Beverly and Chris run a successful creative agency in Sydney and had been told they could potentially buy property and lease it back to their own business. They were excited, because for them, the benefits were:
- they could use what they considered to be “idle” super monies to fund an asset they may not be able to afford outside super,
- they could continue getting a business deduction for rent (in their case 30% but this could be up to 46.5% if the business was held in a trust), with the super fund then only paying 15% income tax
- If they ever sold the premises, it would only attract 10% Capital Gains Tax, or even Nil tax if they held onto it until retirement
Chris and Beverly already had a Self Managed Super Fund (SMSF) with a little over $550,000 accumulated. The property they wanted to buy was valued at $600,000 but neither were keen on tying all of their super up in the property, and they already had other investments. Retaining a good level of liquidity was important, as was continued diversification.
They didn’t have access to additional funding to contribute to the super fund however, so (even though it was somewhat costly to establish and attracts a higher interest rate than a normal loan), a Limited Recourse Borrowing Arrangement (LRBA) loan from their bank was the most viable option.
Most major banks have LRBA loans, but they vary greatly in their ease of implementation and repayment features (eg some but not many have offset facilities). It’s also worth noting that banks will typically consider commercial property a riskier investment, and will impose a lower Loan to Value Ratio LVR), for example 60%.
To obtain the loan, cash is required, so Chris and Beverly needed to sell approximately $200,000 in shares and access other cash they already had. In all, they effectively funded $250,000 of the purchase price themselves, plus stamp duty and establishment costs (which amounted to around $35,000).The remaining $350,000 was borrowed using an offset facility meaning that all excess cash in the fund is reducing the interest costs. In Chris and Beverly’s case, they have only been able to contribute $50,000 per year using tax deductible concessional contributions (this means that the contributions are made before income tax is paid, such as Superannuation Guarantee Contributions (SGC) or salary sacrifice). These contributions are taxed at 15% in the super fund. Because both are in their 50’s, they will now be able to contribute up to $70,000 from 1 July 2014 to help reduce the debt. The rent being paid by the business at market rates, as well as dividends from their other investments are also reducing the interest payments.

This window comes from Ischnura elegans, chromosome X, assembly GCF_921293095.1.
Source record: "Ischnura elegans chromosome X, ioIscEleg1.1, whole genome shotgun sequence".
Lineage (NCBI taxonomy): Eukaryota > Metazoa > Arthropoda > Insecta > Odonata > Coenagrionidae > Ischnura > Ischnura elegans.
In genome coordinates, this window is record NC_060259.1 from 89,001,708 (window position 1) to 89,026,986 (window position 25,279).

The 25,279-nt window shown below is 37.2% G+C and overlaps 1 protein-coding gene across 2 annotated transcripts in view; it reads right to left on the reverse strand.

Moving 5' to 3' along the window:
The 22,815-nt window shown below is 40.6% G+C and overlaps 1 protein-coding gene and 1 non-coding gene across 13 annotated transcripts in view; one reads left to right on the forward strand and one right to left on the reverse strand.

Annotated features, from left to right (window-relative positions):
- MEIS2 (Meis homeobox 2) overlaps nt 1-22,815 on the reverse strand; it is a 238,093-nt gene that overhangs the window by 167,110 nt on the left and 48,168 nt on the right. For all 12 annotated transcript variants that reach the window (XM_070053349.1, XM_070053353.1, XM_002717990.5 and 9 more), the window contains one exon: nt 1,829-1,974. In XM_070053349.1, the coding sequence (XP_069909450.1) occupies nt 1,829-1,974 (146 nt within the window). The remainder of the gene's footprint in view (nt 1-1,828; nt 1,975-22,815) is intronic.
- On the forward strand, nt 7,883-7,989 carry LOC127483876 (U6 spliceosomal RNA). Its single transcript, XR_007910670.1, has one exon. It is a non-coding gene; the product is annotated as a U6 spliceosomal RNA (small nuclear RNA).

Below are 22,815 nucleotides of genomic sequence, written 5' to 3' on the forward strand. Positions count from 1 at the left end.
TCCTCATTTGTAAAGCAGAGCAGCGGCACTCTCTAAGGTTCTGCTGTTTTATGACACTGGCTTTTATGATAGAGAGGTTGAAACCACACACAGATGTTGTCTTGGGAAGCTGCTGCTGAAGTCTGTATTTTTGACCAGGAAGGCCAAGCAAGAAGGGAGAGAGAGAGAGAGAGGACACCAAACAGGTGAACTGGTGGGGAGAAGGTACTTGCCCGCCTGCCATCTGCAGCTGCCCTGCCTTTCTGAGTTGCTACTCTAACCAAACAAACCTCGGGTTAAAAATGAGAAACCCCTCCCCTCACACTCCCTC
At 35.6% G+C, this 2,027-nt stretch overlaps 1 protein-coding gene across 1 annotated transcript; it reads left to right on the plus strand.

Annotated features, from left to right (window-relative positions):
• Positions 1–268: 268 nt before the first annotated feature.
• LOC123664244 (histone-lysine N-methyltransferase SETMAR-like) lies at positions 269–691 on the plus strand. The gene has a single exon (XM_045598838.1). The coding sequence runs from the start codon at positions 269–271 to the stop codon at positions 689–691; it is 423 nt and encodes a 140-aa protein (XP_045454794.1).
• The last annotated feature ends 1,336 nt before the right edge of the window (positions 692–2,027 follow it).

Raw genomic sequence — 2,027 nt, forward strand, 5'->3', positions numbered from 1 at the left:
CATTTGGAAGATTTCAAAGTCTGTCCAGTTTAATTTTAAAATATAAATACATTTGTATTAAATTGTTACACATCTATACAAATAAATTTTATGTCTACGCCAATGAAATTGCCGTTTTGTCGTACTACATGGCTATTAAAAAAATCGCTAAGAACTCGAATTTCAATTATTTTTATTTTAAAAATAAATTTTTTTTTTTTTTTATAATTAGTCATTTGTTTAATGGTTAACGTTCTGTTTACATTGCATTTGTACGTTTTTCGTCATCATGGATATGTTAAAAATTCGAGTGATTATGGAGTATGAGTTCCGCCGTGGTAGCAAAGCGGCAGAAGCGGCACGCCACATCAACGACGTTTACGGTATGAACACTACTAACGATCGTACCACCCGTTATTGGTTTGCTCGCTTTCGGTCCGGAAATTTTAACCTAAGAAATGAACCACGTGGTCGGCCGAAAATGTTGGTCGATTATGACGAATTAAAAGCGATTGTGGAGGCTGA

Accurate legal agreements, including the arms-length lease agreement back to the company, and timing between all of the entities involved are the most critical to implement correctly with an LRBA loan. As it is a relatively new, and somewhat specialist transaction, you’ll often find the people you need to co-ordinate are not as familiar with the intricacies as they need to be, so you’ll need experienced specialists involved to avoid expensive mistakes.
And watch out – using the SMSF may not always be the most tax or cost effective strategy, depending on other options. So talk to your trusted advisers if you’re thinking about a strategy like this, or call Greenlight for further information and advice.